Applications of Self-Organizing Maps to Statistical Downscaling of Major Regional Climate Variables
Yin, C. (2011). Applications of Self-Organizing Maps to Statistical Downscaling of Major Regional Climate Variables (Thesis, Doctor of Philosophy (PhD)). University of Waikato, Hamilton, New Zealand. Retrieved from https://hdl.handle.net/10289/5733
Permanent Research Commons link: https://hdl.handle.net/10289/5733
This research developed a practical methodological framework, which integrated most of the important aspects related to statistical downscaling. The framework showed high skills when applied to downscale daily precipitation, minimum and maximum temperatures over southeast Australia. Within the framework, self-organizing maps (SOM) algorithm was incorporated as the core technique for interpreting the relationship between the predictor and predictand under consideration following the latest advances in synoptic climatology. The SOM classified large-scale predictors into a small number of synoptic patterns on a physically meaningful basis. By mapping the observed local climate variable (predictand) to these patterns, a downscaling model structure, SOM-SD, was constructed based on the NCAR/NCEP reanalysis data. Moreover, for a new atmospheric state, an ensemble of predictand values was generated by a stochastic re-sampling technique inside the SOM-SD. To improve seasonality of downscaled results, a simple seasonal predictand pool (SPP) scheme was introduced, which can acquire similar skills as the traditional solutions of dividing a year into four seasons. The framework identified and applied a broad suite of statistical indices, including mean, variance, cumulative distribution function (CDF), extreme events to assess the performance of the SOM-SD. In addition, some non-parametric methods were also employed to evaluate the uncertainty of the downscaling approach, which improved its robustness in practice. The quality control of the input data consists of another important component of the framework, which assessed GCM predictors from three aspects: (a) replicate reliably synoptic patterns depicted by the reanalysis data; (b) remain relatively stable in the future; and (c) produce similar downscaling skills as the reanalysis data. Finally, the framework provided an equal-distance CDF mapping method to adjust the discrepancies between the downscaled values and the corresponding observations. This method adjusted the downscaled CDF for the projection period on the difference between the CDFs of the downscaled GCM baseline and observed values. Thus the framework combines the advantages of statistical downscaling model and bias correction method. Moreover, the framework puts a strong emphasis on its flexibility, which underpins its application to other regions, as well as to support impact assessment studies.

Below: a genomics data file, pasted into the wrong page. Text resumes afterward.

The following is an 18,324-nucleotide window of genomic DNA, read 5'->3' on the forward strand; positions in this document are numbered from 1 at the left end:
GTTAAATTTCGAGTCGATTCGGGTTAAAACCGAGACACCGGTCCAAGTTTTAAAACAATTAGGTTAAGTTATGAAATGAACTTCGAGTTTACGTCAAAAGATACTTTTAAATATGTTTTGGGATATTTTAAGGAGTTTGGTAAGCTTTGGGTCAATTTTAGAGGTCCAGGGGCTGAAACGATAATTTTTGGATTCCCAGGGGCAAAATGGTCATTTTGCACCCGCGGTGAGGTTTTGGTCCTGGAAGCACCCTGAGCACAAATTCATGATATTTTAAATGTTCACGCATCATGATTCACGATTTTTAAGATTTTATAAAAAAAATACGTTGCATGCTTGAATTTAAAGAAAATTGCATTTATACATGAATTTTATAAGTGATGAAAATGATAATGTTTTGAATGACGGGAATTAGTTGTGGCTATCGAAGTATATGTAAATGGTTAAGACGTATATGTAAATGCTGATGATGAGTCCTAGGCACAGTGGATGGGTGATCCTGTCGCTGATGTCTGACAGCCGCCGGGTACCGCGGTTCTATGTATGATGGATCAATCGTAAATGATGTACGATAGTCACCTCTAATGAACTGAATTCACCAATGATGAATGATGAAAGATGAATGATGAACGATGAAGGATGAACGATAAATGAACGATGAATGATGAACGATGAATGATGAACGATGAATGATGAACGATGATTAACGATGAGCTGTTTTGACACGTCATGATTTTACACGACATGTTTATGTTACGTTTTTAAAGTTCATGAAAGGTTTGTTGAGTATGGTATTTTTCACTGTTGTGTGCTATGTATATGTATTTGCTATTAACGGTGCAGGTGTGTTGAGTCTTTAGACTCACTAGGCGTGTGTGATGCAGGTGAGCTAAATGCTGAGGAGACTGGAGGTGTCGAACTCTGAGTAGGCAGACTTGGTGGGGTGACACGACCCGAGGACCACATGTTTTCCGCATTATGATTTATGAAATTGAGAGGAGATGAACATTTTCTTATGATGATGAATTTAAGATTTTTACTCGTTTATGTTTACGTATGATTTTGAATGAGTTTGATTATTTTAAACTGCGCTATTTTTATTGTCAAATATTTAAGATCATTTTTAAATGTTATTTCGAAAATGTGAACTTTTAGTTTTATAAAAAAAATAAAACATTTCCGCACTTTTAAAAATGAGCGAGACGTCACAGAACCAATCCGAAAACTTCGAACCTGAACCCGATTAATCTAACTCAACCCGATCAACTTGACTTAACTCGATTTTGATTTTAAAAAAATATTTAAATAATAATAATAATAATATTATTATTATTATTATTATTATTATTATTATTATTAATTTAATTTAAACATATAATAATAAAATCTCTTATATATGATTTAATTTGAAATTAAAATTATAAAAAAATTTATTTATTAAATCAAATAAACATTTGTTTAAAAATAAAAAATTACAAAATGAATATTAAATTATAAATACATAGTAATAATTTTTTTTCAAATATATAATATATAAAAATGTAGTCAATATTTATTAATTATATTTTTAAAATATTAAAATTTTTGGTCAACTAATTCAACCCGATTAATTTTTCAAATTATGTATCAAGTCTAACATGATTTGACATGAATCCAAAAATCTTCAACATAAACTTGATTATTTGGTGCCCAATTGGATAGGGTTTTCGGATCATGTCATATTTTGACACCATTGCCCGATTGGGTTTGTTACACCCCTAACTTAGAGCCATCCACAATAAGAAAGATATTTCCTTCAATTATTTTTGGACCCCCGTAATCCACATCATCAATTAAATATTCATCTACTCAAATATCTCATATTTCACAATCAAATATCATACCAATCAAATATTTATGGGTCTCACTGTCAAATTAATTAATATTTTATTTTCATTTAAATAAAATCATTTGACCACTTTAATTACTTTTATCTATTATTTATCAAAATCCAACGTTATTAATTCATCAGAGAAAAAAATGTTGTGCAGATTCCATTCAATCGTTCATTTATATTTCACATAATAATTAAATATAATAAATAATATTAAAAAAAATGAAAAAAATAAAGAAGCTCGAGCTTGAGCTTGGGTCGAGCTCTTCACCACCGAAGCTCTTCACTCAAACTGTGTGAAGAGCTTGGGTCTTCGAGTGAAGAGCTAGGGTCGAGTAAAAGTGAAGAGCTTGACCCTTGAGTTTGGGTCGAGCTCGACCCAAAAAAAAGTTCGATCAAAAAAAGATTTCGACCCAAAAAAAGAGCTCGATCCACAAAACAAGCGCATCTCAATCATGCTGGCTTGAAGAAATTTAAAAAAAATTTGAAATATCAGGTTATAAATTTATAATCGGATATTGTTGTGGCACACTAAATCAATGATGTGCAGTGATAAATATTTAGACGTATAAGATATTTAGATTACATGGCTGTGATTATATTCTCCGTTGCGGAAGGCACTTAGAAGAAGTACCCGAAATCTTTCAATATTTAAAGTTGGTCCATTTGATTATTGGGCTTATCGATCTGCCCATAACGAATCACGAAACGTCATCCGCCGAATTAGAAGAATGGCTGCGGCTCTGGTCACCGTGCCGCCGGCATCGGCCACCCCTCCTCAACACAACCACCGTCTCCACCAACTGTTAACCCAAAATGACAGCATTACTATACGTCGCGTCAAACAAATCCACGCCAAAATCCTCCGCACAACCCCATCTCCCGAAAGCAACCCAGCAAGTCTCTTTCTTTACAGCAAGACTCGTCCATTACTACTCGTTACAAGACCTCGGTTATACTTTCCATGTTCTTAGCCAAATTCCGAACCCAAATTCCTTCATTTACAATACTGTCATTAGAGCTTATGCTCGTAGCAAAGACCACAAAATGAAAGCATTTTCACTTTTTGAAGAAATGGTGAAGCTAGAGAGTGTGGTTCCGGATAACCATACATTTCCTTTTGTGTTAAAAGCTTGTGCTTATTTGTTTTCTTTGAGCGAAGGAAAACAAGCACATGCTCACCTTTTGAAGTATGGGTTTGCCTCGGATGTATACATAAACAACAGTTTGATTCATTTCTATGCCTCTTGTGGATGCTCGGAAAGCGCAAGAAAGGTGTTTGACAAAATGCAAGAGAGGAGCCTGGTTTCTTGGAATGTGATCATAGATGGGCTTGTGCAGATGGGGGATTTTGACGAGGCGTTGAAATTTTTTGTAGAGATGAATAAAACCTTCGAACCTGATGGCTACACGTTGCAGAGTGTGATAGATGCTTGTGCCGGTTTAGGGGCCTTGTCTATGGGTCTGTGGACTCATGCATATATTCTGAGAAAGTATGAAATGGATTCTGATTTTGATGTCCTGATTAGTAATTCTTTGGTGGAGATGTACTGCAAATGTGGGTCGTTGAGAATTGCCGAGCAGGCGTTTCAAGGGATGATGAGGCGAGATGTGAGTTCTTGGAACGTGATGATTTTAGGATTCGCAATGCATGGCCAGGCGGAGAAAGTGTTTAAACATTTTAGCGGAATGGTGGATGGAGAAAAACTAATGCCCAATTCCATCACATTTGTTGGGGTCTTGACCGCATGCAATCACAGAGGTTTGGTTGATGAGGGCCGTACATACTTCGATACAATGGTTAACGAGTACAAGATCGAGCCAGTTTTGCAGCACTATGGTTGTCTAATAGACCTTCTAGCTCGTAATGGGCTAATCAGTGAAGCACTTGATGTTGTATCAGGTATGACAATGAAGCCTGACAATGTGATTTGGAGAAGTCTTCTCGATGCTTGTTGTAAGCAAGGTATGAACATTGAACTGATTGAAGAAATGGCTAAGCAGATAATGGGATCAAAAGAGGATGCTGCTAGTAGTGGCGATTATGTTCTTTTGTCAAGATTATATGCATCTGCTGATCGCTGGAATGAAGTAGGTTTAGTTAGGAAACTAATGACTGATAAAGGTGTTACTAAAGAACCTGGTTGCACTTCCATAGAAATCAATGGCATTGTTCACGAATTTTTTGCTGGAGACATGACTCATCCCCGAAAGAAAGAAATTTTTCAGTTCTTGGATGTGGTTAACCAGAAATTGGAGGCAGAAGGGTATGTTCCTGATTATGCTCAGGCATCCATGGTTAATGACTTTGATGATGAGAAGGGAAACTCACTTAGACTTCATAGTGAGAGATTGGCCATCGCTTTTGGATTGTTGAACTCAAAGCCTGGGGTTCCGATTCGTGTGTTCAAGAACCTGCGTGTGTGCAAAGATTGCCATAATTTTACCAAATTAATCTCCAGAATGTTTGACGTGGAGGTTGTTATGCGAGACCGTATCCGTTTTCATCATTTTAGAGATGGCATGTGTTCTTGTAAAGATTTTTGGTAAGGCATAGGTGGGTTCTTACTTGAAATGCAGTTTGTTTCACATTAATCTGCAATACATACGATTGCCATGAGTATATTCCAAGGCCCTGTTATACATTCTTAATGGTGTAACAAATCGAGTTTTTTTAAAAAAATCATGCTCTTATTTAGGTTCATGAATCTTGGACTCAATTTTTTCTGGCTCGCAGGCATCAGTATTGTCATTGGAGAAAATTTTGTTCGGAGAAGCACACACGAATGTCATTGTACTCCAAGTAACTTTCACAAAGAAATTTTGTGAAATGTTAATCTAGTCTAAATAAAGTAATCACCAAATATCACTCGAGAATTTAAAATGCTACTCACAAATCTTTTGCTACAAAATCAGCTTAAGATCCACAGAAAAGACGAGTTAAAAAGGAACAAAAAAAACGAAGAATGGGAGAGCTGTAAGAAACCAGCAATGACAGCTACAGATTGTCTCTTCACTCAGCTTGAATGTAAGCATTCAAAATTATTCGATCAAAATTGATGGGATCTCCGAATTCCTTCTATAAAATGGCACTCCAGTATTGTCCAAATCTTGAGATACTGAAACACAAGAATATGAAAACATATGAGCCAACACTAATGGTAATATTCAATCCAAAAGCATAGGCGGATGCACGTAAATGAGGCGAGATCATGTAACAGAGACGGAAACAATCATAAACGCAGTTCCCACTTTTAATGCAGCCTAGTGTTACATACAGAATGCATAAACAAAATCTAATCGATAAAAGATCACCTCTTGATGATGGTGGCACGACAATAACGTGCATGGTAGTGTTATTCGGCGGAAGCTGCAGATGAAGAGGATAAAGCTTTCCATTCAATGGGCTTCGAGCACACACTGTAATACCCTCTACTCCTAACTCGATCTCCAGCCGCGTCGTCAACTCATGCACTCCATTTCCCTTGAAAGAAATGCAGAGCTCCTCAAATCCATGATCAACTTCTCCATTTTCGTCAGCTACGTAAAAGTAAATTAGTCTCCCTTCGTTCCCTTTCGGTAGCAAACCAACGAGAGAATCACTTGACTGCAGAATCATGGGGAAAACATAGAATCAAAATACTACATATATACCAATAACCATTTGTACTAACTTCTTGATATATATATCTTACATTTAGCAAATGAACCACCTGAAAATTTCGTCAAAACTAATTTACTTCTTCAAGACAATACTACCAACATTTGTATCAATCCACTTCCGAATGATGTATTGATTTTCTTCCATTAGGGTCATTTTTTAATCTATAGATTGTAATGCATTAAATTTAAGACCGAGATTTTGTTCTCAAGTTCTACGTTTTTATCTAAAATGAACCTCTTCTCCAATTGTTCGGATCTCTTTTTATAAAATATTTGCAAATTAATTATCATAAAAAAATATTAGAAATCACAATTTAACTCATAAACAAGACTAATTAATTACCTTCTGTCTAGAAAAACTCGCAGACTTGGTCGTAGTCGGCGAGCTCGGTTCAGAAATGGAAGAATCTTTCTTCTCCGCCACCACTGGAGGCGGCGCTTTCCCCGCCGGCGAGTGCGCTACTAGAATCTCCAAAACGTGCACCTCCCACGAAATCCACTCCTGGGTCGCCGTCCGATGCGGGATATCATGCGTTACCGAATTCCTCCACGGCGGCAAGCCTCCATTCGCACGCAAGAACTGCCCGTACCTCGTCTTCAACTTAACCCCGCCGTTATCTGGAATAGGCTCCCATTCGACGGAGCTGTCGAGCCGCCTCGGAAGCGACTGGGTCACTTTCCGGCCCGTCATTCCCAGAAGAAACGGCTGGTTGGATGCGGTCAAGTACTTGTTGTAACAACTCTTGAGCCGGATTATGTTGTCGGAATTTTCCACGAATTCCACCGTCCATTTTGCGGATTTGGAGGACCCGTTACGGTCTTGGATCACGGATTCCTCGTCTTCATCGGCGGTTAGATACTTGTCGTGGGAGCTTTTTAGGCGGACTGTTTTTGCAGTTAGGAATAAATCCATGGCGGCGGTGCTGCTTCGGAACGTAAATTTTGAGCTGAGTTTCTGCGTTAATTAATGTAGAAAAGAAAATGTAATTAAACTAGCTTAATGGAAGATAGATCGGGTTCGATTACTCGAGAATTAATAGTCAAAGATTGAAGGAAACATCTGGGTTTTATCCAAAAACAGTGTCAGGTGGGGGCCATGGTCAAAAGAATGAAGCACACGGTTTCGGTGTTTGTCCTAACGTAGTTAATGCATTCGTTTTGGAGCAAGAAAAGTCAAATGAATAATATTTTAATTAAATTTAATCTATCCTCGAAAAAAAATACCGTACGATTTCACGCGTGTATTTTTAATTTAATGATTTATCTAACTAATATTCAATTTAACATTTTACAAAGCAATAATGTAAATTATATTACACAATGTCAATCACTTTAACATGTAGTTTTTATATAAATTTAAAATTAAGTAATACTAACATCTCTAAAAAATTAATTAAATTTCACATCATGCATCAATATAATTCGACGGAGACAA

University of Waikato
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